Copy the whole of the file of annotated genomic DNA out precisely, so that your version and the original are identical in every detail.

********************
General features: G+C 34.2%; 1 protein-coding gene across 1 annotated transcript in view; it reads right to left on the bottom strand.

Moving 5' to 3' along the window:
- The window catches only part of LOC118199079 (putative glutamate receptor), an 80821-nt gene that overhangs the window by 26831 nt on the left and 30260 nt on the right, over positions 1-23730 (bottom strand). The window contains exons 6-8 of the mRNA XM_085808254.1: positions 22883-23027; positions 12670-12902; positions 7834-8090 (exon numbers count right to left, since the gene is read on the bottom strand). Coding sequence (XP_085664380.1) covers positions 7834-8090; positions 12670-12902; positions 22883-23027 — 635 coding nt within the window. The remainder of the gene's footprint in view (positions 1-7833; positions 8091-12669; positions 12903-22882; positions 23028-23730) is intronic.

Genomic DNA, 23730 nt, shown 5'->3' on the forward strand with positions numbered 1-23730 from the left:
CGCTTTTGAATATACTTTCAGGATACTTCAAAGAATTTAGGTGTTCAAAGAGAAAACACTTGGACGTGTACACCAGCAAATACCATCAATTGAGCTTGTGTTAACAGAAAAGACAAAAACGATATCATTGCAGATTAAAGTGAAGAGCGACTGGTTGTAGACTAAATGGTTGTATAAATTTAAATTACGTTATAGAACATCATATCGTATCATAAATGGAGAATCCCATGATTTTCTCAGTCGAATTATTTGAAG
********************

General features: G+C 34.2%; 1 protein-coding gene across 1 annotated transcript in view; it reads right to left on the bottom strand.

Moving 5' to 3' along the window:
- The window catches only part of LOC118199079 (putative glutamate receptor), an 80821-nt gene that overhangs the window by 26831 nt on the left and 30260 nt on the right, over positions 1-23730 (bottom strand). The window contains exons 6-8 of the mRNA XM_085808254.1: positions 22883-23027; positions 12670-12902; positions 7834-8090 (exon numbers count right to left, since the gene is read on the bottom strand). Coding sequence (XP_085664380.1) covers positions 7834-8090; positions 12670-12902; positions 22883-23027 — 635 coding nt within the window. The remainder of the gene's footprint in view (positions 1-7833; positions 8091-12669; positions 12903-22882; positions 23028-23730) is intronic.

Genomic DNA, 23730 nt, shown 5'->3' on the forward strand with positions numbered 1-23730 from the left:
CGCTTTTGAATATACTTTCAGGATACTTCAAAGAATTTAGGTGTTCAAAGAGAAAACACTTGGACGTGTACACCAGCAAATACCATCAATTGAGCTTGTGTTAACAGAAAAGACAAAAACGATATCATTGCAGATTAAAGTGAAGAGCGACTGGTTGTAGACTAAATGGTTGTATAAATTTAAATTACGTTATAGAACATCATATCGTATCATAAATGGAGAATCCCATGATTTTCTCAGTCGAATTATTTGAAG